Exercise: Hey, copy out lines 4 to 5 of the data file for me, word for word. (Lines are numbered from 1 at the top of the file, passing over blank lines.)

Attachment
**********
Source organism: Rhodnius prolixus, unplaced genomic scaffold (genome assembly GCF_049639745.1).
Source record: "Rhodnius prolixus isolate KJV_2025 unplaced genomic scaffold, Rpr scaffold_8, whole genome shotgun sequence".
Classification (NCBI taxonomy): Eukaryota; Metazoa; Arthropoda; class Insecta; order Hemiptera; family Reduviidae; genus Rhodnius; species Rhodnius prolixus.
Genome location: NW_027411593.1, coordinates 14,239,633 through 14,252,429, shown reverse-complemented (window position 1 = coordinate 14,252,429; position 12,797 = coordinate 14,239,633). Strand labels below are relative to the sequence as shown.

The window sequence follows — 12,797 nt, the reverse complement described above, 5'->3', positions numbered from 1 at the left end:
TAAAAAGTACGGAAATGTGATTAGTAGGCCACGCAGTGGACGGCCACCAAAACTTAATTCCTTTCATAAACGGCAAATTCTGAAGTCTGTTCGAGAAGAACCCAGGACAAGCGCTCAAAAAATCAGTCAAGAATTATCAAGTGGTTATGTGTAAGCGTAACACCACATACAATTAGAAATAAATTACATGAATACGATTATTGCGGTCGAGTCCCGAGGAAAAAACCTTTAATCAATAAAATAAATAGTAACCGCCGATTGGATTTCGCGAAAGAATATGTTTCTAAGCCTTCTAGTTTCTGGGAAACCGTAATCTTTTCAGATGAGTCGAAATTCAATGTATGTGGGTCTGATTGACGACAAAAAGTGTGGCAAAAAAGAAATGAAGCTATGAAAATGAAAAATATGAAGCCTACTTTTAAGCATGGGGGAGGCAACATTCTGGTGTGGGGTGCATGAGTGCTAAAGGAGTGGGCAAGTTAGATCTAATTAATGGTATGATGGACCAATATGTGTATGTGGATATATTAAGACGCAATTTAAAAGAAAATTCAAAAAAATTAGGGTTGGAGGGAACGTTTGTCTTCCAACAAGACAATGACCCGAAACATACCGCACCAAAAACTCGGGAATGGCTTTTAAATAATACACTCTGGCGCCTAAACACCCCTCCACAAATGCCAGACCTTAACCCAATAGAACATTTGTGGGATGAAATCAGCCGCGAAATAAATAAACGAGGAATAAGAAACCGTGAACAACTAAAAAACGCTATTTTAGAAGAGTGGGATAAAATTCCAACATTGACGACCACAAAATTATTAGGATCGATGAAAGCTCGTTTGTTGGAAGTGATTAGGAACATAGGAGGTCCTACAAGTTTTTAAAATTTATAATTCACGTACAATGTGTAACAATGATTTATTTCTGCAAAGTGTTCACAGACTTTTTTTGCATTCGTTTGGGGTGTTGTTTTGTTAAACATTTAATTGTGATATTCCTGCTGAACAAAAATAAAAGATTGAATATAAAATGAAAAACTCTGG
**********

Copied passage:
Genome location: NW_027411593.1, coordinates 14,239,633 through 14,252,429, shown reverse-complemented (window position 1 = coordinate 14,252,429; position 12,797 = coordinate 14,239,633). Strand labels below are relative to the sequence as shown.

The window sequence follows — 12,797 nt, the reverse complement described above, 5'->3', positions numbered from 1 at the left end: